When Google unveiled its Pixel Buds in October, they promised to be a futuristic take on wireless headphones.
But in real life, Pixel Buds fall short.
The buds, which cost $US159, aren’t terrible headphones by any means. They sound good, they look good, and they do most of the things Google promised they would.
But a handful of issues make the buds uncomfortable, annoying, and a little disappointing to use. The buds don’t feel like a forward-looking product, but a product that’s just barely keeping up with its competitors.
I tried the Pixel Buds for about a week. Here’s what I thought:
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title=”An uncomfortable — and sometimes downright painful — fit”
content=”There are a lot of things I like about Pixel Buds. Unfortunately, the fit isn’t one of them.
The buds don’t come with varying sizes of rubber tips, so you’re stuck with a one-size-fits-all situation. Except the buds don’t fit all ears, at least not comfortably.
Trying to jam the Pixel Buds into relatively small ear canals is nothing short of painful. They’re simply too big, and they chafed a bit in the process of getting them in.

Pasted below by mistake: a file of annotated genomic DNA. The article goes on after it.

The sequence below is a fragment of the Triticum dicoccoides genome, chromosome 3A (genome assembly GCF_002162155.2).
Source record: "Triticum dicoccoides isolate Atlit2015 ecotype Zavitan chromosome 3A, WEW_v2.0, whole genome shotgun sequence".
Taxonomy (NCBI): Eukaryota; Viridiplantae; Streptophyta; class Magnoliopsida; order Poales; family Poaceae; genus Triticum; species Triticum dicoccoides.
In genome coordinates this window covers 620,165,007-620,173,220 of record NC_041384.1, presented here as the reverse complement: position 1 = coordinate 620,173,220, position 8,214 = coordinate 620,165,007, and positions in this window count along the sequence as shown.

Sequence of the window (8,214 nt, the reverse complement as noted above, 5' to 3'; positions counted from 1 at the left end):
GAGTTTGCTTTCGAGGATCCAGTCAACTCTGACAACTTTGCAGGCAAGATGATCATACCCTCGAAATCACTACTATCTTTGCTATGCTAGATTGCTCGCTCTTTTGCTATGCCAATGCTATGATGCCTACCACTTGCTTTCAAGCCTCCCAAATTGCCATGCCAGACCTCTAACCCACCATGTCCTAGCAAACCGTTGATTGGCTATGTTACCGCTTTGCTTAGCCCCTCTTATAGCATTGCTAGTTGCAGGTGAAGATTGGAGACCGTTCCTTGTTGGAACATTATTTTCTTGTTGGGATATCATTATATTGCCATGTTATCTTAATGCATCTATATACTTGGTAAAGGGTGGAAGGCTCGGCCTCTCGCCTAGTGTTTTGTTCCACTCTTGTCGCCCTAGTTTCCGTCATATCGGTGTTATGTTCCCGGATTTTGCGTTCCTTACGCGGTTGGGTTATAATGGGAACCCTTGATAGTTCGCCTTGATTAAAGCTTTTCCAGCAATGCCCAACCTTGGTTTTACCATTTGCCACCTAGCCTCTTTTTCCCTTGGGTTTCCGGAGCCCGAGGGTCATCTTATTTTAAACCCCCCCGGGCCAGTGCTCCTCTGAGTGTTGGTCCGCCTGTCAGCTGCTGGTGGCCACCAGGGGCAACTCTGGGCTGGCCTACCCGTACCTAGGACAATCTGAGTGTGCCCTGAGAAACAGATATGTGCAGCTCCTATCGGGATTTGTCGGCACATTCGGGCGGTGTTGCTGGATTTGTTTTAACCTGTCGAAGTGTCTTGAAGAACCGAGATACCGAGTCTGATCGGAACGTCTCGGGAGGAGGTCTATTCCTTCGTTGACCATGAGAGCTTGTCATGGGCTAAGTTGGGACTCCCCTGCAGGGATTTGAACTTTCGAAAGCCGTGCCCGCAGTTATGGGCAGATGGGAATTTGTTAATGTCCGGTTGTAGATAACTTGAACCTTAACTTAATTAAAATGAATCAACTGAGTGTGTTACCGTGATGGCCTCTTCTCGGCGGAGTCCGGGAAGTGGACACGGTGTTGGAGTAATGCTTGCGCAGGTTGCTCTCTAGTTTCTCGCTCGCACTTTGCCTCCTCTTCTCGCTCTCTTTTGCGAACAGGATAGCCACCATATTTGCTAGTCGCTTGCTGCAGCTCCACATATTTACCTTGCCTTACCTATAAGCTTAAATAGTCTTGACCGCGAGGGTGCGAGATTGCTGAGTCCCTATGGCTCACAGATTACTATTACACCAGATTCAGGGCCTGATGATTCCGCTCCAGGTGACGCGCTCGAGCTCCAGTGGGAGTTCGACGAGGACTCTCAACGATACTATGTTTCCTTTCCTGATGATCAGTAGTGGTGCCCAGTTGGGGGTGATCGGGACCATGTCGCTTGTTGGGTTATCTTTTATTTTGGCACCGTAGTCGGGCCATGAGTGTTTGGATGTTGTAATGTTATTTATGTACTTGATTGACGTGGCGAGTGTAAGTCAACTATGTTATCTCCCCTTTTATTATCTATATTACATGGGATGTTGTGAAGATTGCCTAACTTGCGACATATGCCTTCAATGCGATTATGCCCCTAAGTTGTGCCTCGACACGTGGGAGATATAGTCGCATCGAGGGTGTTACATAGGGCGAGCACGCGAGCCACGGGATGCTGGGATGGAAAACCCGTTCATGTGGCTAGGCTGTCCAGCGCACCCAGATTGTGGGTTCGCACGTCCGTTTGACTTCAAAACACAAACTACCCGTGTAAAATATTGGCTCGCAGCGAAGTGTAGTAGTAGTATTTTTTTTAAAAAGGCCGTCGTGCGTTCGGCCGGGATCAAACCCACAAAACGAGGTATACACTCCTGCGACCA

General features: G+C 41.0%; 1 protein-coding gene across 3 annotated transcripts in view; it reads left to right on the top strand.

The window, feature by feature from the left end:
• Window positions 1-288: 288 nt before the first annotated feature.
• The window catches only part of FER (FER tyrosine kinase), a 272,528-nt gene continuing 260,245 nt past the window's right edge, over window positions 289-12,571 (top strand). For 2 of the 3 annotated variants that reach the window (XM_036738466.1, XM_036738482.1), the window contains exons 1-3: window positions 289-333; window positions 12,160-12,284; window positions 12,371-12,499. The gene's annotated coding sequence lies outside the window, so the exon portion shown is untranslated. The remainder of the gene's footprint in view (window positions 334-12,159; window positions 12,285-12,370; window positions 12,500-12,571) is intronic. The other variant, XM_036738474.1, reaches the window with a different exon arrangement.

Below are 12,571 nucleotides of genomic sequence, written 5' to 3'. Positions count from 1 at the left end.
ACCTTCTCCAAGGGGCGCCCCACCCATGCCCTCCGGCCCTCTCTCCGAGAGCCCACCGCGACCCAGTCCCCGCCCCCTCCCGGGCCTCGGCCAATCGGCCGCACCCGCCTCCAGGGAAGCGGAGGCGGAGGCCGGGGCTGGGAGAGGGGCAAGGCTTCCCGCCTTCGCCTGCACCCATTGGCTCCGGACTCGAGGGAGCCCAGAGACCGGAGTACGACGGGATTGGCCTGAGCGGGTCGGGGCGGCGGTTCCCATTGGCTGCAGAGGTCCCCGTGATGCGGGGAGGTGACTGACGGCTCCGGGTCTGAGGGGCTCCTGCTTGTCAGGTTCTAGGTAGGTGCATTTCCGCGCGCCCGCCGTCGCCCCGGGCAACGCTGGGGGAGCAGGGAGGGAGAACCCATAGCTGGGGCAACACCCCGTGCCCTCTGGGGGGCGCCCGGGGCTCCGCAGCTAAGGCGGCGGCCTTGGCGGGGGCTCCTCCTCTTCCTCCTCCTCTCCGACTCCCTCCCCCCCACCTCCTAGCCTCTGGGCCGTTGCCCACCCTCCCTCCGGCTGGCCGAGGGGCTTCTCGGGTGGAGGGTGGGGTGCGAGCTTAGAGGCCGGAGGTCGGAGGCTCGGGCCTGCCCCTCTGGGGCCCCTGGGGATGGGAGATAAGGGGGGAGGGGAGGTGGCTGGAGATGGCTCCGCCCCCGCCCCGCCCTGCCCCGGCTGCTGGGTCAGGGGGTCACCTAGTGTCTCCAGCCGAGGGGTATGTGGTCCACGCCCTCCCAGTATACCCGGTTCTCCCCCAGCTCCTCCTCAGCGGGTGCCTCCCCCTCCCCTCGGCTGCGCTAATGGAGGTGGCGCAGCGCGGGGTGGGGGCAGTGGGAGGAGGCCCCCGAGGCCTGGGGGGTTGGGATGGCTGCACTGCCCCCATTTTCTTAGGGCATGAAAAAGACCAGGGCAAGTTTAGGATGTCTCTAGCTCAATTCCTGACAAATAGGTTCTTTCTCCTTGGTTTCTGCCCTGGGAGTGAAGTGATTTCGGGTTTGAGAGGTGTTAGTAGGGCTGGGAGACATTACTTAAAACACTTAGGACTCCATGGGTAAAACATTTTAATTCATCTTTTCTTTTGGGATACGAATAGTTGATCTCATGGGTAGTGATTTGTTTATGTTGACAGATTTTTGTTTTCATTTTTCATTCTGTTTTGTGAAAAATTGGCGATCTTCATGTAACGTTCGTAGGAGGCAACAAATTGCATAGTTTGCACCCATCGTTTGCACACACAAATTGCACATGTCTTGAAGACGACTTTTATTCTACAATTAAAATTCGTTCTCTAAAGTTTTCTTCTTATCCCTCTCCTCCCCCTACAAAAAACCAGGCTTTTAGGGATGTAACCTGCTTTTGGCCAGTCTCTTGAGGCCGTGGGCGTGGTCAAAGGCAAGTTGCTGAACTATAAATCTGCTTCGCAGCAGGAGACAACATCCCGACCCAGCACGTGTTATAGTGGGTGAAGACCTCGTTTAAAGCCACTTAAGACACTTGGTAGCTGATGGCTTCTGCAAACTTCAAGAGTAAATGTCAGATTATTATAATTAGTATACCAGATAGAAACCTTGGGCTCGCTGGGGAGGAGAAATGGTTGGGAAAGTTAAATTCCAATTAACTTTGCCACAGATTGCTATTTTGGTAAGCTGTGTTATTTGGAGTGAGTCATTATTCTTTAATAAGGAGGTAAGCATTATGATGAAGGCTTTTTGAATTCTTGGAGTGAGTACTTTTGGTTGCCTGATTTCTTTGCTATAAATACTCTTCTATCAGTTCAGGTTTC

I will say that once the buds are in your ears, they stay there. The band can be pulled through the buds to form an adjustable loop, which you can use to then sort of anchor them in your ears. This really helped them stay put, and made me feel like Google was at least acknowledging that not every ear is exactly the same size.
I suppose that over time, you’d get used to the fit. And if you have larger ears — as in, you always need the largest rubber tip on earbuds for a snug fit — you’ll probably be just fine. But do you really want to spend $US160 for headphones that may or may not physically hurt you? I’m not so sure.”
caption=”Don’t let my smile fool you.”